The mechanism in the BDF table receives a packet, translates the host-assigned host BDF into the appropriate virtual host BDF, and translates the host-assigned adapter BDF into the appropriate virtual adapter BDF using the information in the BDF table. Then, the packet is routed on toward the intended adapter using the virtual adapter BDF. In this manner, the mechanism in the BDF table provides additional protection among partitions because the mechanism routes packets to only those virtual adapter BDFs that are found to be allowed in the appropriate row in the BDF table. The virtual adapter BDF uniquely identifies the virtual adapter.
When the adapter sends a packet to the host, it places the virtual host BDF in the destination address, and places the adapter's own virtual adapter BDF in the source address. Using the virtual host BDF, the PCI switches in the fabric will route the packet to the PCI root switch for translation by the mechanism in the BDF table. The BDF table translation is reversed, so that the virtual host BDF is replaced with the host-assigned host BDF, and the virtual adapter BDF is replaced with the host-assigned adapter BDF. As with the host-to-adapter packet, the adapter-to-host packet can also be allowed or denied based on the permission control bits in the BDF table for this host-adapter pair. The host port number is used to select the upstream port through which this packet will be sent.
When a host transmits a packet to an adapter, the host stores the host-assigned adapter BDF number of the intended destination virtual adapter in destination BDF 406 and stores the host's host-assigned host BDF in source BDF field 402. When an adapter transmits a packet to a host, the adapter stores the virtual host BDF number of the intended host in destination BDF 406 and stores the adapter's virtual adapter BDF in source BDF field 402.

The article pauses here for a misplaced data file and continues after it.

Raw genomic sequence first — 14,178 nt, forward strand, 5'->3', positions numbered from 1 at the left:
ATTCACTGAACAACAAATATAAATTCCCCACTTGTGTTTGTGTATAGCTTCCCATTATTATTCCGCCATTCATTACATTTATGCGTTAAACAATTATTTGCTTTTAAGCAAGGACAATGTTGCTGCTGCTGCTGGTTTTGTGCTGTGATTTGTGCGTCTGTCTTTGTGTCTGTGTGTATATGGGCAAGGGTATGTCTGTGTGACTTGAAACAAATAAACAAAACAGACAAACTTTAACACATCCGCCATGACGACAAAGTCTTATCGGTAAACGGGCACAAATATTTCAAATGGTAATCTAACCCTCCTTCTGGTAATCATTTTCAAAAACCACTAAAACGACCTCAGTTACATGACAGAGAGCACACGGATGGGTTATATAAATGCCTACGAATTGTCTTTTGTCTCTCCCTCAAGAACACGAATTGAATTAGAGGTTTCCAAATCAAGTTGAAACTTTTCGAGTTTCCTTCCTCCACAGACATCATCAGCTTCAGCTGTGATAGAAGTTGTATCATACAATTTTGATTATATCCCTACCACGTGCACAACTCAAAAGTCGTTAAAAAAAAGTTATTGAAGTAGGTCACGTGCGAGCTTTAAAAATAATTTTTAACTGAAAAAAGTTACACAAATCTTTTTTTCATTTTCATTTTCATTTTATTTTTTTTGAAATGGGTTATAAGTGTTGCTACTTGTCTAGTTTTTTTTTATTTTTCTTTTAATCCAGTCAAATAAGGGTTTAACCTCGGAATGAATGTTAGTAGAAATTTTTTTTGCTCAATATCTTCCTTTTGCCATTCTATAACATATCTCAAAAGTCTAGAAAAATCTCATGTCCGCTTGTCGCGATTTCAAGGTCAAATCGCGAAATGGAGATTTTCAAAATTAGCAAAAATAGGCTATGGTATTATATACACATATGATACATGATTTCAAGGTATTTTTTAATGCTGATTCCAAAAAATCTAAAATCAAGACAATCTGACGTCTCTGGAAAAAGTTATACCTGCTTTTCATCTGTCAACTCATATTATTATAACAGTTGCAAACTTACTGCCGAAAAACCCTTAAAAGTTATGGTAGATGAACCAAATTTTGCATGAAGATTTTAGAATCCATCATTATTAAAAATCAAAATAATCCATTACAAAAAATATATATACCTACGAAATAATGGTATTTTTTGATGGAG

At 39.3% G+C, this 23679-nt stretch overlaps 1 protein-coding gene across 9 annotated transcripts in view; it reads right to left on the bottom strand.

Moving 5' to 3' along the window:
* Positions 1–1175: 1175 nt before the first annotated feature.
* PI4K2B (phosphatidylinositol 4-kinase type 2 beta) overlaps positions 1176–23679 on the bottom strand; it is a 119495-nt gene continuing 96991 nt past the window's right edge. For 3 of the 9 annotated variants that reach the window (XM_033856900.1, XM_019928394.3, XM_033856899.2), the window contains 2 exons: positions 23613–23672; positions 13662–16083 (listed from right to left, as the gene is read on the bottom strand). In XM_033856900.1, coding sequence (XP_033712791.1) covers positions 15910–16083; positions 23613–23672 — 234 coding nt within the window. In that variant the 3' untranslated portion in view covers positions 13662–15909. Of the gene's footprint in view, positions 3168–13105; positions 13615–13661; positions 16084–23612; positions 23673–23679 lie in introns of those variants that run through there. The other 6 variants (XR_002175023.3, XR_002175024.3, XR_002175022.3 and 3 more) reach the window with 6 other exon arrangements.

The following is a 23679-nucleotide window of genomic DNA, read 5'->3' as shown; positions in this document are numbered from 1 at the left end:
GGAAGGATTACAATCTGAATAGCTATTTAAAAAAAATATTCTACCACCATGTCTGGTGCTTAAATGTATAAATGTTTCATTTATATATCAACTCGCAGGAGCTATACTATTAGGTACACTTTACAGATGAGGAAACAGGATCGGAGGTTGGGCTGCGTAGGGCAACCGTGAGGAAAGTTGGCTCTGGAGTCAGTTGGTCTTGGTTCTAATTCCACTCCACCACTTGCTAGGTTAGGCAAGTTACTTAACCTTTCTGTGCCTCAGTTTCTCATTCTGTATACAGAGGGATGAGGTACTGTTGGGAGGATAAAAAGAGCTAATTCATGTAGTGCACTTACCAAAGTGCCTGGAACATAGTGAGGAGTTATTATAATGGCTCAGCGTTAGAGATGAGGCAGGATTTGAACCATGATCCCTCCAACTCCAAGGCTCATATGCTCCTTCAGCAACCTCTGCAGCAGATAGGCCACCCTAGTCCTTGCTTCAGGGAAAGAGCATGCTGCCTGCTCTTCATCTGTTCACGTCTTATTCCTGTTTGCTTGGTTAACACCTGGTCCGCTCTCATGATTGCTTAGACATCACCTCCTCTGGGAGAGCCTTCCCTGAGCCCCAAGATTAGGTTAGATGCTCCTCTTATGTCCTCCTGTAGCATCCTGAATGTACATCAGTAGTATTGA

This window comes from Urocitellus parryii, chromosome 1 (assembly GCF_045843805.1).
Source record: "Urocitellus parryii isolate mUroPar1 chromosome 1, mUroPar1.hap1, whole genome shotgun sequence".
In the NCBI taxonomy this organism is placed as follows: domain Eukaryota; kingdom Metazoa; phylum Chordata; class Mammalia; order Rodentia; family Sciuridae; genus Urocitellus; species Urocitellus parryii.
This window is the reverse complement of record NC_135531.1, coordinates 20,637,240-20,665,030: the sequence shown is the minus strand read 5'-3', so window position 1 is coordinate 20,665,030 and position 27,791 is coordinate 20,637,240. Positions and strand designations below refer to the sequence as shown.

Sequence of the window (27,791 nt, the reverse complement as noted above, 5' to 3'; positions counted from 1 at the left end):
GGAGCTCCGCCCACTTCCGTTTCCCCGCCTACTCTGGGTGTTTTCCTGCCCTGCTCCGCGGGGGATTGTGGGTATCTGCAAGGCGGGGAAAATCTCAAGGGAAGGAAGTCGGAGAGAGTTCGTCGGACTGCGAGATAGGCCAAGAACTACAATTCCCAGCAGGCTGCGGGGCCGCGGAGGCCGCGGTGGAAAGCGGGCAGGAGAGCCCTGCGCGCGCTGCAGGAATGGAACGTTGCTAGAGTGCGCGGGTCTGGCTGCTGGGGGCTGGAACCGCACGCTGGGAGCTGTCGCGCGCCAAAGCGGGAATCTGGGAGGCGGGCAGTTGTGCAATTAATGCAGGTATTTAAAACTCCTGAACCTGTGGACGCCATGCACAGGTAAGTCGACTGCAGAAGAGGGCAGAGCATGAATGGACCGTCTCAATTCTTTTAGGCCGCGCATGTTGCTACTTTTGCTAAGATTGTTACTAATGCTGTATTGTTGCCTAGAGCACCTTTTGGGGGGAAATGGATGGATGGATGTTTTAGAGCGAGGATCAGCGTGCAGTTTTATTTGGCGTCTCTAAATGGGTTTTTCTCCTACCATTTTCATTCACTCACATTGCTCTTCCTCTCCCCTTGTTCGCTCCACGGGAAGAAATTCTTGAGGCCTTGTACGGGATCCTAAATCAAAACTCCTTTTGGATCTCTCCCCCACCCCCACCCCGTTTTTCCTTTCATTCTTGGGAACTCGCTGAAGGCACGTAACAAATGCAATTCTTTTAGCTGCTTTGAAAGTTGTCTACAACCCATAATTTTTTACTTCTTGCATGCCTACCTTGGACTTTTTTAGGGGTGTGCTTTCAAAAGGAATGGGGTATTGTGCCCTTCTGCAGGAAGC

Each row in table 500 includes at least a field for a host-assigned host bus/device/function BDF, a host-assigned adapter (BDF) number, a fabric-wide unique virtual adapter BDF, and a fabric-wide unique virtual host BDF; these combinations uniquely identify a host-adapter pair. Each row may also include an adapter port, and a host port. Table 500 includes values in a host field 502, a host port field 504, a host-assigned host BDF field 506, a virtual host BDF field 508, an adapter port field 510, a virtual adapter BDF field 512, and a host-assigned adapter BDF field 514.
The BDF number that a host has assigned to one of its system images is stored in field 506. The BDF number that the host has assigned to a particular virtual adapter is stored in field 514. The fabric-wide unique virtual BDF number that is assigned to a particular system image in a particular host is stored in field 508; the fabric-wide unique virtual BDF number that is assigned to a particular virtual adapter is stored in field 512.
For example, host 301 has assigned a host-assigned BDF of 0.0.1 to system image 304 and 0.0.2 to system image 305. Host 301 has assigned a host-assigned BDF of 1.1.1 to virtual adapter 343, 1.1.2 to virtual adapter 344, and 2.1.1 to virtual adapter 350.
At initialization time when system 300 is initialized, the BDF table will be populated with the appropriate data. The PCI configuration manager populates columns 508 and 512 with the appropriate data. Although the PCI configuration manager 164 is described as populating the table with data, those skilled in the art will recognize that other devices and/or routines may be used to populate the table. Once the BDF table is populated, the same or a different device and/or routine may be used to manage the data in the BDF table as changes are needed.
The PCI configuration manager has assigned a virtual host BDF of 0.1.1 to system image 304 and 0.1.2 to system image 305. When PCI switch 322 receives a packet, such as packet 400, from a host, the packet is received through port 331, 332, or 333. This packet is then routed to BDF table 357 by PCI switch 322. The mechanism within BDF table 357 then analyzes the value that is included in the destination BDF field 406 of packet 400. The value that is included in field 406 is the host-assigned BDF number of the adapter for which this packet is intended to be transmitted. This is the host-assigned adapter BDF that was inserted into the packet by the transmitting host.